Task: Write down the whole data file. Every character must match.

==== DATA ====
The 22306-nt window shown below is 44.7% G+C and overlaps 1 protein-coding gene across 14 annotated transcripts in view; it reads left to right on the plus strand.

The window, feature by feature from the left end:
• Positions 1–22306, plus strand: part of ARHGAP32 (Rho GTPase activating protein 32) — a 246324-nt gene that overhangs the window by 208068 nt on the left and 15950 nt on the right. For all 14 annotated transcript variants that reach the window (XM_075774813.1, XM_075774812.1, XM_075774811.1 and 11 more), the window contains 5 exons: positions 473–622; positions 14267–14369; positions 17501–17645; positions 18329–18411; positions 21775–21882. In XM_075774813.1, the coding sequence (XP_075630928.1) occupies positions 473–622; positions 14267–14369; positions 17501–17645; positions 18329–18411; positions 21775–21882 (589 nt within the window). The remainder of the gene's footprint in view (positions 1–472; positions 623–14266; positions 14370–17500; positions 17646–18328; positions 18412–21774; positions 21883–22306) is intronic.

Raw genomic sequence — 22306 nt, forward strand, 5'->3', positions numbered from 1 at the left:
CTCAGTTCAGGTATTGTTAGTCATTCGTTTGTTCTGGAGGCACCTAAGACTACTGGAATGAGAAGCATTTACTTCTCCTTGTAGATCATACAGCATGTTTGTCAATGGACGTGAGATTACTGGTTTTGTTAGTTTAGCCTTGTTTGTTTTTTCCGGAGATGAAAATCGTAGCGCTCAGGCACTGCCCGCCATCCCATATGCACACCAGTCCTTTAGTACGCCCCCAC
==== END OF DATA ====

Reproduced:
The 22306-nt window shown below is 44.7% G+C and overlaps 1 protein-coding gene across 14 annotated transcripts in view; it reads left to right on the plus strand.

The window, feature by feature from the left end:
• Positions 1–22306, plus strand: part of ARHGAP32 (Rho GTPase activating protein 32) — a 246324-nt gene that overhangs the window by 208068 nt on the left and 15950 nt on the right. For all 14 annotated transcript variants that reach the window (XM_075774813.1, XM_075774812.1, XM_075774811.1 and 11 more), the window contains 5 exons: positions 473–622; positions 14267–14369; positions 17501–17645; positions 18329–18411; positions 21775–21882. In XM_075774813.1, the coding sequence (XP_075630928.1) occupies positions 473–622; positions 14267–14369; positions 17501–17645; positions 18329–18411; positions 21775–21882 (589 nt within the window). The remainder of the gene's footprint in view (positions 1–472; positions 623–14266; positions 14370–17500; positions 17646–18328; positions 18412–21774; positions 21883–22306) is intronic.

Raw genomic sequence — 22306 nt, forward strand, 5'->3', positions numbered from 1 at the left:
CTCAGTTCAGGTATTGTTAGTCATTCGTTTGTTCTGGAGGCACCTAAGACTACTGGAATGAGAAGCATTTACTTCTCCTTGTAGATCATACAGCATGTTTGTCAATGGACGTGAGATTACTGGTTTTGTTAGTTTAGCCTTGTTTGTTTTTTCCGGAGATGAAAATCGTAGCGCTCAGGCACTGCCCGCCATCCCATATGCACACCAGTCCTTTAGTACGCCCCCAC